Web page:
Cycling in the mountains can be a daunting prospect to all but the most seasoned of
grimpeurs*, but how can us mere mortals prepare? Are there other tactics to consider?
Here at Marmot
1. Do your homework
The nature of the terrain on your chosen holiday can make all the difference, and no two mountains are the same. Take for instance the Dolomites and the Massif Central. The Dolomites are renowned for their punchy, steep climbs, many of which make regular appearances in the Giro d’Italia. The Massif Central on the other hand, whilst commonly thought to be flat, is actually peppered with testing climbs, amongst a landscape of
2. Col du Box Hill
It should go without saying that training is critical. We advise finding the closest substantial hill to you and riding it at a variety of different speeds. Ride it flat out, and notice how your legs and lungs scream at you to stop. This is how NOT to train. Get into the habit of climbing at a manageable pace, the sort of pace you could sustain for the length of your target climb. The Stelvio is often a major target for those riding either the Raid Dolomites or the Classic Cols of the Dolomites trips, so look at your preferred climbing pace and then imagine riding 21km,
3. Befriend gravity
Along with ‘marginal gains’, watts per kilo is a commonly used phrase in the world of cycling. W/kg is determined by power (watts) ÷ mass (kg), meaning that as soon as the gradient points upwards, the lighter riders start to realise a very real advantage. With this in mind, we advise jettisoning those mudguards,
4. Pacing is key
Ever seen Chris Froome looking at his stem? He’s actually monitoring his power output in order to moderate his pace. He knows that in order to sustain his chosen pace (and to keep WADA off his tail!) he needs to keep the power below 7w/kg. If you don’t have access to a power meter however, a heart rate monitor, whilst not as accurate, can give you a good idea of how hard you’re working.
The homework you did in tip number 1 will have taught you about the particularly steep sections of the climb, like the forested section on Mont Ventoux (from Bedoin), so keep that in mind and don’t burn too many matches early on. Pacing, not racing.
5. Spinning is winning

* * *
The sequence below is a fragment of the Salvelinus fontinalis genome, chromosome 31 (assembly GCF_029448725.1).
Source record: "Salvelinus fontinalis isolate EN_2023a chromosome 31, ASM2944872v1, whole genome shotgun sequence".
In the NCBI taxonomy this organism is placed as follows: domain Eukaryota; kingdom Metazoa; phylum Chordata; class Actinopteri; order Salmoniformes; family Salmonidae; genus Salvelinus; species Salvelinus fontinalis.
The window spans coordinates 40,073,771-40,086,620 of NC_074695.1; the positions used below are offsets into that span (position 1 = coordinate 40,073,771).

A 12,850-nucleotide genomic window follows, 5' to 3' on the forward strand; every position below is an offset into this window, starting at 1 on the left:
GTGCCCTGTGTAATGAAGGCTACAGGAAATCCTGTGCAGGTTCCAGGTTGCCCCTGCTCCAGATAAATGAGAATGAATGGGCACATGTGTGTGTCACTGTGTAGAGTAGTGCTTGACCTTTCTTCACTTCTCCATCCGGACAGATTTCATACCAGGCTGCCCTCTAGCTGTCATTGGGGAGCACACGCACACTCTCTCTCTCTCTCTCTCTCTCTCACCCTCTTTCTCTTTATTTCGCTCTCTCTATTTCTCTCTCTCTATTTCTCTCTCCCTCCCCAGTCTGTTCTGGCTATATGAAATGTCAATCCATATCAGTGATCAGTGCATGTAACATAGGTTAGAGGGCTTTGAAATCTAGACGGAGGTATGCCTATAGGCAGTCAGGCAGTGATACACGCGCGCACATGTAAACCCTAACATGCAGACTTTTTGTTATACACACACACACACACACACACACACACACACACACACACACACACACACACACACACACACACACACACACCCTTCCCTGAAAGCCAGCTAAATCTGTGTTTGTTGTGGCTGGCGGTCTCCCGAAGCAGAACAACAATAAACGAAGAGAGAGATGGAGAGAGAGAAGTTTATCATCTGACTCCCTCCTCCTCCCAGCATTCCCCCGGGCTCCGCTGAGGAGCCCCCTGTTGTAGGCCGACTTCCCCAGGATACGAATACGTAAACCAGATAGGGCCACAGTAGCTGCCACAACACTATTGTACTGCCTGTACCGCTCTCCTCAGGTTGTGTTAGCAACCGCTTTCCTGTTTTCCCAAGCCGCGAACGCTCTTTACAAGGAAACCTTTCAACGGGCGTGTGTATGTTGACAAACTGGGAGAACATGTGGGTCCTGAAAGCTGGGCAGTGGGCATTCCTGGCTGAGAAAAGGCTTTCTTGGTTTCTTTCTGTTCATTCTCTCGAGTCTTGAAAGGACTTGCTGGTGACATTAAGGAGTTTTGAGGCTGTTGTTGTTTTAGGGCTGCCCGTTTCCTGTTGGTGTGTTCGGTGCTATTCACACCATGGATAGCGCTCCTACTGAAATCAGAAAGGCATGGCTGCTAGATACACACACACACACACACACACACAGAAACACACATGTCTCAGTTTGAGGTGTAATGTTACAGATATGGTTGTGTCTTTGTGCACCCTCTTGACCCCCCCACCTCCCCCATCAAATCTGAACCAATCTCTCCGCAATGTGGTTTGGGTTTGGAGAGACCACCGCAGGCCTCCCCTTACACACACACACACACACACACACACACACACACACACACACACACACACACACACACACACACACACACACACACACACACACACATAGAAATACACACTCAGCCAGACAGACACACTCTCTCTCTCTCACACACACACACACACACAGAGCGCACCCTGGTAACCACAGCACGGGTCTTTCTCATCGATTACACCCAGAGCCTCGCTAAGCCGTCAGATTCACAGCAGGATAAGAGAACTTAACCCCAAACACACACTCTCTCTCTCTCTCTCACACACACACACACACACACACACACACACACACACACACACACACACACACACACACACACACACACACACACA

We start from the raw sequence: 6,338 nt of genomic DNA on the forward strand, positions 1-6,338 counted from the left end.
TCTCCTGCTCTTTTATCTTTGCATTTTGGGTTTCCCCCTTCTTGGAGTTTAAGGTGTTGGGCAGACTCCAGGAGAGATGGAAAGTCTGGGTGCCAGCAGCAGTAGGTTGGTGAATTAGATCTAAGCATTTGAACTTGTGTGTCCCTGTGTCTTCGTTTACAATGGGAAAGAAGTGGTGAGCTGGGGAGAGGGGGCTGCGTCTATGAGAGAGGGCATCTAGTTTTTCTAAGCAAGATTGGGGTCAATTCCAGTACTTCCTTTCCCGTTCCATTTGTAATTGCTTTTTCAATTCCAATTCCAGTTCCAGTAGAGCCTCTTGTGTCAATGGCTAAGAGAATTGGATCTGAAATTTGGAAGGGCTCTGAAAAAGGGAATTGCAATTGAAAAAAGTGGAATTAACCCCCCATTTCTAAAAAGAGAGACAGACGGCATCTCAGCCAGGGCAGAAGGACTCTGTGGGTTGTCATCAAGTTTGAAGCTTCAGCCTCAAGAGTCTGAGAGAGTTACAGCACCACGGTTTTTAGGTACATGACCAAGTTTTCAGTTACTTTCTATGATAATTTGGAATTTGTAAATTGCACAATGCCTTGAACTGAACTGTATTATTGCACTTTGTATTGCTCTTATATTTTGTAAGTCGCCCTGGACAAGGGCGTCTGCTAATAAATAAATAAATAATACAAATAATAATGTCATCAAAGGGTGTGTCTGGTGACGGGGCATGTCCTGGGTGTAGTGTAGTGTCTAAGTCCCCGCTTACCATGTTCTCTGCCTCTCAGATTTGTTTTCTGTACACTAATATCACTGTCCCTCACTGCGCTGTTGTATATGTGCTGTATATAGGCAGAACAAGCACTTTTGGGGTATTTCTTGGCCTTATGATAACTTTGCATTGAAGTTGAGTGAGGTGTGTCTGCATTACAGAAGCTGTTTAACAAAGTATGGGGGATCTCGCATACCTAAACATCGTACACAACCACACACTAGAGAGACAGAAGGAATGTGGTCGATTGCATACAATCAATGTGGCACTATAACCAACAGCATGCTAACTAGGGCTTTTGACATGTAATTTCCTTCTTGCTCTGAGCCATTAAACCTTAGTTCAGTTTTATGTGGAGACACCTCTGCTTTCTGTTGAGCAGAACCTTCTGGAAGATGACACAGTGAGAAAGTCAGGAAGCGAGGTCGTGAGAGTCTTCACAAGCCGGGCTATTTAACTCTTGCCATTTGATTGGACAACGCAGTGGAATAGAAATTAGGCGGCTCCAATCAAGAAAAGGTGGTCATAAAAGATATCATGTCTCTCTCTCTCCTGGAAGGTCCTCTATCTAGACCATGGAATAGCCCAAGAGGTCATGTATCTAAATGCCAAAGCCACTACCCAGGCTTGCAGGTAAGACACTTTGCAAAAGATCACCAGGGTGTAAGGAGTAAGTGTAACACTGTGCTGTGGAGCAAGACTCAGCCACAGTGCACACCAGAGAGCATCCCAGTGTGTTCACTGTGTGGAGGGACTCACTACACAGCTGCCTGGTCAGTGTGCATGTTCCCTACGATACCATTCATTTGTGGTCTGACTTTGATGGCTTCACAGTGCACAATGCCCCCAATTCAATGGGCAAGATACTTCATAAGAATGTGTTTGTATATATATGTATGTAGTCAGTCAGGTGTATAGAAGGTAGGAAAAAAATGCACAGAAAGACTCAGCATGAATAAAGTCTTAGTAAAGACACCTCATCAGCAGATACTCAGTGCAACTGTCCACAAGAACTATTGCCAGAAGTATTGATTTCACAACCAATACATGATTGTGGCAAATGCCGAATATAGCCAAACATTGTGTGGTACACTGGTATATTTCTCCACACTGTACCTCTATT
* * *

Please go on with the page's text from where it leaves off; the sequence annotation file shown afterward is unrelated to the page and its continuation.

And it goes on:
Climbing efficiency is important when it comes to making it to the top. All too often we see riders set out onto the base of a climb pushing large gears, and this is a sure-fire way to burn yourself out. The resulting effect
6. Get on the gear
No, not that sort! On the subject of spinning, we must address proper gearing choice. Gone are the days of bikes being sold with a 53/39 crankset and a 25 tooth cassette as standard. Walk into your local bike shop today and you’re likely to see more compact chainsets with cassettes running up to 32 teeth as a standard.
Our hire bikes come equipped with compact cranks and a 32
These smaller gears will allow you to select a cadence that is comfortable for you, with a wider range of gears accessible at typical climbing speeds. How often do you really NEED the 53/11 gear anyway? We’ve even seen successful Raid attempts on bikes with a single chainring on the front and a wide range cassette at the rear. Choose the gears that are right for YOU, on the terrain you will be riding.
7. Stay Aware
You may have mastered the art of pacing yourself, and staying on top of your food and hydration, but ensuring a safe and pleasant experience on the mountain calls for more awareness.
One of the most commonly overlooked tactics to staying safe in the mountains is what’s known in motorcycling terms as the ‘lifesaver’ – essentially looking over your shoulder before you change positions on the road.
Our friends over at Global Cycling Network have produced this video which explains just why it’s important to be able to look behind you whilst
*Grimpeur – “These are the riders who ascend up mountains like gravity doesn’t exist, they thrive as the air thins where others falter. The mountain goats of the peloton, where nations such as Colombia seem to breed them in abundance. Nairo Quintana, Luis Albert Herrera, Miguel Ángel Lopez and Egan Bernal to name but a few. Europe also has its stars, past and present, with the likes of Marco Pantani, Emma Pooley and Romain Bardet.” Rouleur.cc